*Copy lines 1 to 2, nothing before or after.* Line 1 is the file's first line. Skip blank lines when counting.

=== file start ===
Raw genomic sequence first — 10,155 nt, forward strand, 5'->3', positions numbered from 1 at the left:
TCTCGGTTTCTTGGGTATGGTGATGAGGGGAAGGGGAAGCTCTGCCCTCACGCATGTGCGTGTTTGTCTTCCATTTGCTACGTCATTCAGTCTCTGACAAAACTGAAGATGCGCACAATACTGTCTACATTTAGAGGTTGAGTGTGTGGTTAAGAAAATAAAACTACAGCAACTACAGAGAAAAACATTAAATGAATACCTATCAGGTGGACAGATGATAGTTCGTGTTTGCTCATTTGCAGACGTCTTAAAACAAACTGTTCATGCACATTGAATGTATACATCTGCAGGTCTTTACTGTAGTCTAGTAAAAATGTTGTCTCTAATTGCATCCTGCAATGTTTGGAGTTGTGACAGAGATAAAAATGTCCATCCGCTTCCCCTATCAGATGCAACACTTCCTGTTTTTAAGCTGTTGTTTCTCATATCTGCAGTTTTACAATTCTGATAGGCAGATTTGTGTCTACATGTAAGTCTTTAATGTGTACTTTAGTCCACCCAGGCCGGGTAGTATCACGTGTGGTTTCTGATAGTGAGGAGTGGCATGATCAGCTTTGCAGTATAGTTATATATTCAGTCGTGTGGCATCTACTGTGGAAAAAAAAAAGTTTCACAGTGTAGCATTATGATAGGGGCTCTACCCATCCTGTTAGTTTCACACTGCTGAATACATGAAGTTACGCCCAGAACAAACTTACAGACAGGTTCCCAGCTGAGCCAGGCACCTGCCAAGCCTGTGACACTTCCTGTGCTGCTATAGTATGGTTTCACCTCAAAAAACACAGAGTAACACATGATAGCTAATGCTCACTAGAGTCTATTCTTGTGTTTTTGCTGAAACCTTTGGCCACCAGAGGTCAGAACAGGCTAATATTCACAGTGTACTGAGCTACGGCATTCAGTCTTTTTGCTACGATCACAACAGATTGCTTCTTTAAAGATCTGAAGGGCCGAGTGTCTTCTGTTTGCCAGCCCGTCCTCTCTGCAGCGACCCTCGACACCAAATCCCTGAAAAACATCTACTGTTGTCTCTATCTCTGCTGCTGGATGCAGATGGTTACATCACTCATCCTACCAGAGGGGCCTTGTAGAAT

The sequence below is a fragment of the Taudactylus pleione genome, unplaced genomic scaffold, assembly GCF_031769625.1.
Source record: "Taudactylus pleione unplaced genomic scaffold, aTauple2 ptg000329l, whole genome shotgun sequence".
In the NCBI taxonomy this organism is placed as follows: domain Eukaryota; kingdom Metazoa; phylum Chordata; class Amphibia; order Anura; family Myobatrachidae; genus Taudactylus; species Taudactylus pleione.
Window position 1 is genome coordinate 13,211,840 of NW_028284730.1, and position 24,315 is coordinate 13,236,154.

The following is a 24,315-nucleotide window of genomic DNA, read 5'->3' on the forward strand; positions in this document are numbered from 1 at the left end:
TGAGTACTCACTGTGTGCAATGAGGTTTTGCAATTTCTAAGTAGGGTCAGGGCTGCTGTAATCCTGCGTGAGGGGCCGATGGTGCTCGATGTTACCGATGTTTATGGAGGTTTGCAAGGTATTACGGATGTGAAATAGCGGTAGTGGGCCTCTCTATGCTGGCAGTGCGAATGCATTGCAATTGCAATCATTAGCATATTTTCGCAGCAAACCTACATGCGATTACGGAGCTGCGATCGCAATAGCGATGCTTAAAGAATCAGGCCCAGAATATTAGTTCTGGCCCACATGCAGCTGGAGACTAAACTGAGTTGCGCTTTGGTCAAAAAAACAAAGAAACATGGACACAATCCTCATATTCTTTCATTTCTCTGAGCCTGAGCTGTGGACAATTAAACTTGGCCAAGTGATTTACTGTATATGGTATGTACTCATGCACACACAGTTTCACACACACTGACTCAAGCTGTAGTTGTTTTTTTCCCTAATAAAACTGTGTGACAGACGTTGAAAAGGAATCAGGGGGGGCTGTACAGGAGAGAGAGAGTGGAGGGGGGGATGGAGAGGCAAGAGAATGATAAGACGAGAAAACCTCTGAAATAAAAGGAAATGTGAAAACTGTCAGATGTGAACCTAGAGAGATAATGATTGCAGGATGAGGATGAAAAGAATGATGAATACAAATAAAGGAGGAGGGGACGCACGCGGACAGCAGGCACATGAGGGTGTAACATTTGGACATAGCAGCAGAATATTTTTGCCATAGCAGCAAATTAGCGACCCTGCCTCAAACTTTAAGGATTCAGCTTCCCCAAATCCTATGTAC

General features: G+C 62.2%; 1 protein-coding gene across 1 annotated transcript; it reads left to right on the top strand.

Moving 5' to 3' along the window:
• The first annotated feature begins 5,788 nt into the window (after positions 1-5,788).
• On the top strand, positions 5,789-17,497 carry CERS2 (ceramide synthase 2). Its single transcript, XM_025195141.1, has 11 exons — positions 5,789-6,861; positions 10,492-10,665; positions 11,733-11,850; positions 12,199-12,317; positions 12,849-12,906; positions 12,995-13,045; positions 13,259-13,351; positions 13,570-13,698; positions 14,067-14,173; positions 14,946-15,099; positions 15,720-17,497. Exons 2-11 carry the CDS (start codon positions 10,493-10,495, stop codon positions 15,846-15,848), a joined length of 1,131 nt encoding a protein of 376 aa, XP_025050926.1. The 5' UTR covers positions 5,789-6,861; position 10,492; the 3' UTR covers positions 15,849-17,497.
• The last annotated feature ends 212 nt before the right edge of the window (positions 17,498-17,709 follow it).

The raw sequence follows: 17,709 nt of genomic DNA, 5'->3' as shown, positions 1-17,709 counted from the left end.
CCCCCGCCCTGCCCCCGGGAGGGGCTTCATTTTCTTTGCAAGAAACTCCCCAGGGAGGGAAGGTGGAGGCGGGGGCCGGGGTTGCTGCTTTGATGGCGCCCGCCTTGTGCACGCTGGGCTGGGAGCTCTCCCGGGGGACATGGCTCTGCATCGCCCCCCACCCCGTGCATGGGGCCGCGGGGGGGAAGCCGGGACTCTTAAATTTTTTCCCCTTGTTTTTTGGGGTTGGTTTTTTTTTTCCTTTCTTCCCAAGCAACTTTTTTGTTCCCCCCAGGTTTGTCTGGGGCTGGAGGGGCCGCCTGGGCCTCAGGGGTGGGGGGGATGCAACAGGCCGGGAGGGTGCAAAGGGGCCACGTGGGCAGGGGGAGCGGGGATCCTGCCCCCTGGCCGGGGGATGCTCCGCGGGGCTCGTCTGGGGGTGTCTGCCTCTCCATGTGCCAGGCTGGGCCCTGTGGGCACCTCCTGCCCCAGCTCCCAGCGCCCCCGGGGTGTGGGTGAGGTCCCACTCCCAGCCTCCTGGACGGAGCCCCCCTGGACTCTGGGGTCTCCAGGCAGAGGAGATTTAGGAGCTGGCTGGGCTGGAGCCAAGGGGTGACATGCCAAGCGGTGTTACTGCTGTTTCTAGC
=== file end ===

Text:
Raw genomic sequence first — 10,155 nt, forward strand, 5'->3', positions numbered from 1 at the left:
TCTCGGTTTCTTGGGTATGGTGATGAGGGGAAGGGGAAGCTCTGCCCTCACGCATGTGCGTGTTTGTCTTCCATTTGCTACGTCATTCAGTCTCTGACAAAACTGAAGATGCGCACAATACTGTCTACATTTAGAGGTTGAGTGTGTGGTTAAGAAAATAAAACTACAGCAACTACAGAGAAAAACATTAAATGAATACCTATCAGGTGGACAGATGATAGTTCGTGTTTGCTCATTTGCAGACGTCTTAAAACAAACTGTTCATGCACATTGAATGTATACATCTGCAGGTCTTTACTGTAGTCTAGTAAAAATGTTGTCTCTAATTGCATCCTGCAATGTTTGGAGTTGTGACAGAGATAAAAATGTCCATCCGCTTCCCCTATCAGATGCAACACTTCCTGTTTTTAAGCTGTTGTTTCTCATATCTGCAGTTTTACAATTCTGATAGGCAGATTTGTGTCTACATGTAAGTCTTTAATGTGTACTTTAGTCCACCCAGGCCGGGTAGTATCACGTGTGGTTTCTGATAGTGAGGAGTGGCATGATCAGCTTTGCAGTATAGTTATATATTCAGTCGTGTGGCATCTACTGTGGAAAAAAAAAAGTTTCACAGTGTAGCATTATGATAGGGGCTCTACCCATCCTGTTAGTTTCACACTGCTGAATACATGAAGTTACGCCCAGAACAAACTTACAGACAGGTTCCCAGCTGAGCCAGGCACCTGCCAAGCCTGTGACACTTCCTGTGCTGCTATAGTATGGTTTCACCTCAAAAAACACAGAGTAACACATGATAGCTAATGCTCACTAGAGTCTATTCTTGTGTTTTTGCTGAAACCTTTGGCCACCAGAGGTCAGAACAGGCTAATATTCACAGTGTACTGAGCTACGGCATTCAGTCTTTTTGCTACGATCACAACAGATTGCTTCTTTAAAGATCTGAAGGGCCGAGTGTCTTCTGTTTGCCAGCCCGTCCTCTCTGCAGCGACCCTCGACACCAAATCCCTGAAAAACATCTACTGTTGTCTCTATCTCTGCTGCTGGATGCAGATGGTTACATCACTCATCCTACCAGAGGGGCCTTGTAGAAT